In the latest issue:

In Quarantine

Erin Maglaque

Après Brexit

Ferdinand Mount

Short Cuts: Springtime for Donald

David Bromwich

Meetings with their Gods

Claire Hall

‘Generation Left’

William Davies

At the North Miami Museum: Alice Paalen Rahon

Mary Ann Caws

Buchan’s Banter

Christopher Tayler

‘American Dirt’

Christian Lorentzen

Fiction and the Age of Lies

Colin Burrow

In Lahore

Tariq Ali


James Lasdun

Rereading Bowen

Tessa Hadley

At the Corner House

Rosemary Hill

William Gibson

Thomas Jones

Poem: ‘Murph & Me’

August Kleinzahler

The Stud File

Kevin Brazil

John Boorman’s Quiet Ending

David Thomson

In Shanghai: The West Bund Museum

John-Paul Stonard

Diary: The Deborah Orr I Knew

Jenny Turner

The Word from Wuhan

Wang Xiuying


Aerogrammes, 1-5

It felt like my life talking to me – after two months,
talking to me again – saying it had bought a new duvet
but was still dithering on the matter of children,
that it had been seeing a lot of its friends – it wondered
whether it was truly in love with me – and had enjoyed
some pleasantly successful moments at work, but it wasn’t
eating or sleeping properly, and was talking far too much.

Guanajuato Two Times

I could keep returning to the same few places
till I turned blue; till I turned into
José José
on the sleeve of his new record album
‘What is Love?’;
wearing a pleasant frown and predistressed denims;
reading the double-page spread (‘The Trouble with José José’)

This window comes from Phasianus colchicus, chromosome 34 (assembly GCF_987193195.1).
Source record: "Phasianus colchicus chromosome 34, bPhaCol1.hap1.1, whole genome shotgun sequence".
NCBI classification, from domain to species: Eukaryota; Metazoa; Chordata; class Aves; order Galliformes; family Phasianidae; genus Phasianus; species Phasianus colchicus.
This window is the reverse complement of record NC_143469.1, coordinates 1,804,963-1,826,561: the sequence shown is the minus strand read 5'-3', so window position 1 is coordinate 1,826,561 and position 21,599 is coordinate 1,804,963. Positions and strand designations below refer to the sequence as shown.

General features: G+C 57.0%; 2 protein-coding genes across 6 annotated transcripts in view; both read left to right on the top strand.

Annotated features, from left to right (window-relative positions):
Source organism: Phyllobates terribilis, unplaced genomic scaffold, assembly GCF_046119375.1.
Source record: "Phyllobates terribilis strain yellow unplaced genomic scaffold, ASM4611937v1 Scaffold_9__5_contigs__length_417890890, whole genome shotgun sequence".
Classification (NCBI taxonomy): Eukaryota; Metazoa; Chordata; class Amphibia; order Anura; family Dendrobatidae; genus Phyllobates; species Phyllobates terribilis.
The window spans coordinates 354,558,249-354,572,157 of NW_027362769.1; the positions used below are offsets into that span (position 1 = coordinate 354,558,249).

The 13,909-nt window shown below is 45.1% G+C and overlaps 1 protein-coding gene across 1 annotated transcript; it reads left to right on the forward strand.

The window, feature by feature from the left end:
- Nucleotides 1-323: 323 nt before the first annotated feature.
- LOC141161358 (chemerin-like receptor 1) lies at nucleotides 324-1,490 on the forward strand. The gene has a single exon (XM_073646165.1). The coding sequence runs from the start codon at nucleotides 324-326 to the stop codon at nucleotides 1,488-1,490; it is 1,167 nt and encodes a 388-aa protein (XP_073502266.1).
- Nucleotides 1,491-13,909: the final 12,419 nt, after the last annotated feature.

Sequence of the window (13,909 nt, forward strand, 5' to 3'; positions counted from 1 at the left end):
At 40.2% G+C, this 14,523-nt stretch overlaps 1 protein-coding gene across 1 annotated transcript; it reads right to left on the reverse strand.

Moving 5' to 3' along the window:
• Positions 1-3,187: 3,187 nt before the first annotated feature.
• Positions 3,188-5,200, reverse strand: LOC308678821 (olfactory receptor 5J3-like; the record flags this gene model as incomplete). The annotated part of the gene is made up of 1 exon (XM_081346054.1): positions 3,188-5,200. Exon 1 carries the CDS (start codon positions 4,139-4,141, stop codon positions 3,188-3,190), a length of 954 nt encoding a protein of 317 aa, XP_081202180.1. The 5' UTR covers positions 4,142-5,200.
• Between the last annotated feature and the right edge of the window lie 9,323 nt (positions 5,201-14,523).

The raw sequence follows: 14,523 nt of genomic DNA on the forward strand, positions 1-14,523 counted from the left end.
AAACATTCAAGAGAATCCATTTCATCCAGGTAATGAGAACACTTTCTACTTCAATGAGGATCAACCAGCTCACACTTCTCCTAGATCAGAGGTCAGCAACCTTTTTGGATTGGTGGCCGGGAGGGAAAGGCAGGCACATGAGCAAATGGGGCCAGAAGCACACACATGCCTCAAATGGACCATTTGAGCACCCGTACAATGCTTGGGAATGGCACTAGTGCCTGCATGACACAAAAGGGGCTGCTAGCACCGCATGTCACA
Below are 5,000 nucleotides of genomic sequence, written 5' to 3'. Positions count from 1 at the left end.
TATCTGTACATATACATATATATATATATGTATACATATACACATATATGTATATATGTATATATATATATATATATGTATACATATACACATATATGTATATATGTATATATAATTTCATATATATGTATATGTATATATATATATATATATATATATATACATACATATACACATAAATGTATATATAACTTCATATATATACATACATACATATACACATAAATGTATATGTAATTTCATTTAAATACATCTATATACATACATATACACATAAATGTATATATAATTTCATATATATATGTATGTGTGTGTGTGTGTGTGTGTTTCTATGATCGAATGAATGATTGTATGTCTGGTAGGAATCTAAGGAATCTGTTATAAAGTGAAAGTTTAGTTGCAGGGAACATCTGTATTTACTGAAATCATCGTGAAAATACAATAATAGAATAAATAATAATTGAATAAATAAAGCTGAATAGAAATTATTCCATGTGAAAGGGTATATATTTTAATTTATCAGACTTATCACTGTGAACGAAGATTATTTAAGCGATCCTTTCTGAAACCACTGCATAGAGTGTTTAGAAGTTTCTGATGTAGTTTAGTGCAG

on his drink problem,
comparing his picture ‘Before’ and ‘After’ ...
I could slowly become a ghost, slowly familiar,
slowly invisible, amiable, obtuse ...
I could say ‘Remember me?’ to the blank bellhop,
and myself remember
the septet in the bandstand playing ‘Winchester Cathedral’,
and the clown coming in for coffee
and to count his takings and take off his face ...
I could take on all my former beds for size.
Meander knowingly through twelve towns with twelve street names between them.
Sit on both sides of the municipal kissing seats,
shaking my head at the blanket men
and the hammock men, in their humorous desperation
offering me hammocks for four, for five, for six ...
I could learn the Spanish for
‘I shall have returned’ or ‘Hullo, it’s me again!’
and get the hang of the double handshake,
first the palms, then the locked thumbs.
My dreams would moulder and swell and hang off me
like pawpaws. I could stand and sway like a palm,
or rooted like a campanile, crumbling slightly
each time the bells tolled, not real bells
but recordings of former bells,
and never for me.

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